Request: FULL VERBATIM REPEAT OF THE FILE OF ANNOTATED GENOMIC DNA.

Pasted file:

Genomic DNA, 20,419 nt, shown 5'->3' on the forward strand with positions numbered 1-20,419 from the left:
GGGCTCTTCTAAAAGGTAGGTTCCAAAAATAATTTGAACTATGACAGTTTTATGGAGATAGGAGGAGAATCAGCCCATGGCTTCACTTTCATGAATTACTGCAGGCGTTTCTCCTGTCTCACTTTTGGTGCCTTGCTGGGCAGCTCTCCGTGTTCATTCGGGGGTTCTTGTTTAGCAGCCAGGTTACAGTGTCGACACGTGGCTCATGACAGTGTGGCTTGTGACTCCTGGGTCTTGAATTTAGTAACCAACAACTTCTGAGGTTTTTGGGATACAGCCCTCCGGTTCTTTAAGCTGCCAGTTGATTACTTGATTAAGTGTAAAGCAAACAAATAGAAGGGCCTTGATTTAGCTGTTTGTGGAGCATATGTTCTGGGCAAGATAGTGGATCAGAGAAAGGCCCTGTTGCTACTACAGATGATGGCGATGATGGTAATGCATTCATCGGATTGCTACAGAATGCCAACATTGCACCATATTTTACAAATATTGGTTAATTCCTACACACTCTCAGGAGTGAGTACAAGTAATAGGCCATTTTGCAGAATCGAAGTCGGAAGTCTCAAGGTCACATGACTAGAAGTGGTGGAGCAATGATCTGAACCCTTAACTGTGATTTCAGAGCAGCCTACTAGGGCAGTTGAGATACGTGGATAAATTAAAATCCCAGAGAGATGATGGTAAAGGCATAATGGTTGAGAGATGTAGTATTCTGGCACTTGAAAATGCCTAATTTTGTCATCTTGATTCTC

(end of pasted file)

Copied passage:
Genomic DNA, 20,419 nt, shown 5'->3' on the forward strand with positions numbered 1-20,419 from the left:
GGGCTCTTCTAAAAGGTAGGTTCCAAAAATAATTTGAACTATGACAGTTTTATGGAGATAGGAGGAGAATCAGCCCATGGCTTCACTTTCATGAATTACTGCAGGCGTTTCTCCTGTCTCACTTTTGGTGCCTTGCTGGGCAGCTCTCCGTGTTCATTCGGGGGTTCTTGTTTAGCAGCCAGGTTACAGTGTCGACACGTGGCTCATGACAGTGTGGCTTGTGACTCCTGGGTCTTGAATTTAGTAACCAACAACTTCTGAGGTTTTTGGGATACAGCCCTCCGGTTCTTTAAGCTGCCAGTTGATTACTTGATTAAGTGTAAAGCAAACAAATAGAAGGGCCTTGATTTAGCTGTTTGTGGAGCATATGTTCTGGGCAAGATAGTGGATCAGAGAAAGGCCCTGTTGCTACTACAGATGATGGCGATGATGGTAATGCATTCATCGGATTGCTACAGAATGCCAACATTGCACCATATTTTACAAATATTGGTTAATTCCTACACACTCTCAGGAGTGAGTACAAGTAATAGGCCATTTTGCAGAATCGAAGTCGGAAGTCTCAAGGTCACATGACTAGAAGTGGTGGAGCAATGATCTGAACCCTTAACTGTGATTTCAGAGCAGCCTACTAGGGCAGTTGAGATACGTGGATAAATTAAAATCCCAGAGAGATGATGGTAAAGGCATAATGGTTGAGAGATGTAGTATTCTGGCACTTGAAAATGCCTAATTTTGTCATCTTGATTCTC